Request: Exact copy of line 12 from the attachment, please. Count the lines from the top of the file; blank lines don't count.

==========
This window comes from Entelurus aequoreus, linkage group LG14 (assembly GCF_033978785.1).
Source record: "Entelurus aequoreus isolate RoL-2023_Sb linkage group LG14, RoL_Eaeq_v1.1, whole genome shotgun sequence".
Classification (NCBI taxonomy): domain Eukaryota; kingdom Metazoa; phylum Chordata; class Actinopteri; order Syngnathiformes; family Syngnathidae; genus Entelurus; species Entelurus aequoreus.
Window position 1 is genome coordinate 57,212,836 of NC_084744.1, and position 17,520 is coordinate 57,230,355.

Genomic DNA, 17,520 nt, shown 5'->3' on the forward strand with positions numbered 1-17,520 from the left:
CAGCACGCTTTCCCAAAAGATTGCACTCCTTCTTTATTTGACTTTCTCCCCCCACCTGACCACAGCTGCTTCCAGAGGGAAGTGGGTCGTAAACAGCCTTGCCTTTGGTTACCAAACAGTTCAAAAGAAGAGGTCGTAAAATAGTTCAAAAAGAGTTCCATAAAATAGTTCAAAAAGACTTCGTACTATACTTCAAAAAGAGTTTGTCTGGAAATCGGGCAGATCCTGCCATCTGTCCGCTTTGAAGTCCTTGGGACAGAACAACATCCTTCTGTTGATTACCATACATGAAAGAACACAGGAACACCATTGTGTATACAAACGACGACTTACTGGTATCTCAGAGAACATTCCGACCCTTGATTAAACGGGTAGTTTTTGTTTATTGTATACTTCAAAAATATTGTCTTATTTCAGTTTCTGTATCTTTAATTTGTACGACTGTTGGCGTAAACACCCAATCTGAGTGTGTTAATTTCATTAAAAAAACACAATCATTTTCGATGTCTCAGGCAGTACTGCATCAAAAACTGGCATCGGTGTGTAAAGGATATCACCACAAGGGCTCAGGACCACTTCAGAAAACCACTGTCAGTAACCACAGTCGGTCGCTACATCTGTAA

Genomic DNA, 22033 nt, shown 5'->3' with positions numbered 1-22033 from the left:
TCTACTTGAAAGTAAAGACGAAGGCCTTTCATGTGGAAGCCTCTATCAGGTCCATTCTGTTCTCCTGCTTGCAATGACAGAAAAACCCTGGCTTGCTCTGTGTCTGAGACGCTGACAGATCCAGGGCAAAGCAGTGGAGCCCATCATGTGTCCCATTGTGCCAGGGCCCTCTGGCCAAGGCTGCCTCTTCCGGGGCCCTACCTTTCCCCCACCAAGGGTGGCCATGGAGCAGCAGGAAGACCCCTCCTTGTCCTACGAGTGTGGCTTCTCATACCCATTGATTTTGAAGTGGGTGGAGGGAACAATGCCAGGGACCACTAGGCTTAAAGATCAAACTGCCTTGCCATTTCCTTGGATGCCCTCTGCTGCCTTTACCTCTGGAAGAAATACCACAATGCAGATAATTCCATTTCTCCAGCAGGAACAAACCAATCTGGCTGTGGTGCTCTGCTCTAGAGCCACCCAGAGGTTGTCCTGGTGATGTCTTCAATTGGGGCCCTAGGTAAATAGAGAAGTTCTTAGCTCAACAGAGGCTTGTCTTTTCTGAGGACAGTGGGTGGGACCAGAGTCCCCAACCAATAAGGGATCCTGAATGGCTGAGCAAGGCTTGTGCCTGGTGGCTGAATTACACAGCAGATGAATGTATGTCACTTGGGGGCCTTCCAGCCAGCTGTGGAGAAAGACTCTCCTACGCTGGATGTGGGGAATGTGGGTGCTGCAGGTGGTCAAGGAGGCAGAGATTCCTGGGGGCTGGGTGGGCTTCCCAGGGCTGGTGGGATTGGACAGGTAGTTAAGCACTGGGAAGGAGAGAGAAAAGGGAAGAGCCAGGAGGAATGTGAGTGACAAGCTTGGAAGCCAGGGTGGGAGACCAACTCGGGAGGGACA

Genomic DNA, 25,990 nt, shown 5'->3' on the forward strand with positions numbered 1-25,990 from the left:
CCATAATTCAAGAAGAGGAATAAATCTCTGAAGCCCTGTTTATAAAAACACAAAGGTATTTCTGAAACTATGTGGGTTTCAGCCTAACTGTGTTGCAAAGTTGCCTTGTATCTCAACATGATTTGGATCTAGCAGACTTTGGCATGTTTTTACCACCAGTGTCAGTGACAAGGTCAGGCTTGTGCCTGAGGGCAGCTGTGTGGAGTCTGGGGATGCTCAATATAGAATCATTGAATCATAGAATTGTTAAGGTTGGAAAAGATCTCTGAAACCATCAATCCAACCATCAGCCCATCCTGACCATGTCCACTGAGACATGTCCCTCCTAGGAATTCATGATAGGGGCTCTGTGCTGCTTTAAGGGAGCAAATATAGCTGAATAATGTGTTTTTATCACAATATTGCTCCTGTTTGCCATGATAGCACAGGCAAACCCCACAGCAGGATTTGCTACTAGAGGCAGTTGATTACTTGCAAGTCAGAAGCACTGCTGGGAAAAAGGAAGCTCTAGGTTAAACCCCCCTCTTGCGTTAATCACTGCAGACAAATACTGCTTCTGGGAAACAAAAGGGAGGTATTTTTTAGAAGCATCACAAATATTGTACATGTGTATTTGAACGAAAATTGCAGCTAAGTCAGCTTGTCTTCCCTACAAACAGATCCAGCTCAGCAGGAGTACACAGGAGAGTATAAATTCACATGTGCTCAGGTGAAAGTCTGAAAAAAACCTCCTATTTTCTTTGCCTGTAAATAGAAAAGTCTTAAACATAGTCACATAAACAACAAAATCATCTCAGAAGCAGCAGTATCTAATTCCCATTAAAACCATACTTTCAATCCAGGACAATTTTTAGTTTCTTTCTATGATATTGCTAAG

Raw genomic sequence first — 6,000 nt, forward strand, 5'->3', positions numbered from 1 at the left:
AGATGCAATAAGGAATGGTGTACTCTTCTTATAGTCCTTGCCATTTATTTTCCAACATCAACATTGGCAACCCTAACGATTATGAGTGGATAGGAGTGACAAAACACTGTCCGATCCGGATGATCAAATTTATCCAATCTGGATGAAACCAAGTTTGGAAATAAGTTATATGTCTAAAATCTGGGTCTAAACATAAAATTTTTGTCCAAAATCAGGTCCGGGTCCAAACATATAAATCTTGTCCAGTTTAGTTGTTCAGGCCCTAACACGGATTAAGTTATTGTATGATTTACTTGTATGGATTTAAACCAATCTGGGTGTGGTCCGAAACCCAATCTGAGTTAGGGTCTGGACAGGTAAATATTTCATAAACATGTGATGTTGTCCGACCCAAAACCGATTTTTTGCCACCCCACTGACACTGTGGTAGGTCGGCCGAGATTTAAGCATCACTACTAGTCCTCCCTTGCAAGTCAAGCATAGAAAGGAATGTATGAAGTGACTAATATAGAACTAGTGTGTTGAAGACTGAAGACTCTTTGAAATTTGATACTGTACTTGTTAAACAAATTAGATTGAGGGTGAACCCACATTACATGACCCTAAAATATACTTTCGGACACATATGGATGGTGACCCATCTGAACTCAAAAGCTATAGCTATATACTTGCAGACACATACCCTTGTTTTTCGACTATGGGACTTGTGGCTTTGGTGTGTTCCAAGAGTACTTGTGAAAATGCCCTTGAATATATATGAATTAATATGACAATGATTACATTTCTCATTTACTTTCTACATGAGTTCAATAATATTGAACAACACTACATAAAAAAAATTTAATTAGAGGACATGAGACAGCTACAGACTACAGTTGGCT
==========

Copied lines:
AGATGCAATAAGGAATGGTGTACTCTTCTTATAGTCCTTGCCATTTATTTTCCAACATCAACATTGGCAACCCTAACGATTATGAGTGGATAGGAGTGACAAAACACTGTCCGATCCGGATGATCAAATTTATCCAATCTGGATGAAACCAAGTTTGGAAATAAGTTATATGTCTAAAATCTGGGTCTAAACATAAAATTTTTGTCCAAAATCAGGTCCGGGTCCAAACATATAAATCTTGTCCAGTTTAGTTGTTCAGGCCCTAACACGGATTAAGTTATTGTATGATTTACTTGTATGGATTTAAACCAATCTGGGTGTGGTCCGAAACCCAATCTGAGTTAGGGTCTGGACAGGTAAATATTTCATAAACATGTGATGTTGTCCGACCCAAAACCGATTTTTTGCCACCCCACTGACACTGTGGTAGGTCGGCCGAGATTTAAGCATCACTACTAGTCCTCCCTTGCAAGTCAAGCATAGAAAGGAATGTATGAAGTGACTAATATAGAACTAGTGTGTTGAAGACTGAAGACTCTTTGAAATTTGATACTGTACTTGTTAAACAAATTAGATTGAGGGTGAACCCACATTACATGACCCTAAAATATACTTTCGGACACATATGGATGGTGACCCATCTGAACTCAAAAGCTATAGCTATATACTTGCAGACACATACCCTTGTTTTTCGACTATGGGACTTGTGGCTTTGGTGTGTTCCAAGAGTACTTGTGAAAATGCCCTTGAATATATATGAATTAATATGACAATGATTACATTTCTCATTTACTTTCTACATGAGTTCAATAATATTGAACAACACTACATAAAAAAAATTTAATTAGAGGACATGAGACAGCTACAGACTACAGTTGGCT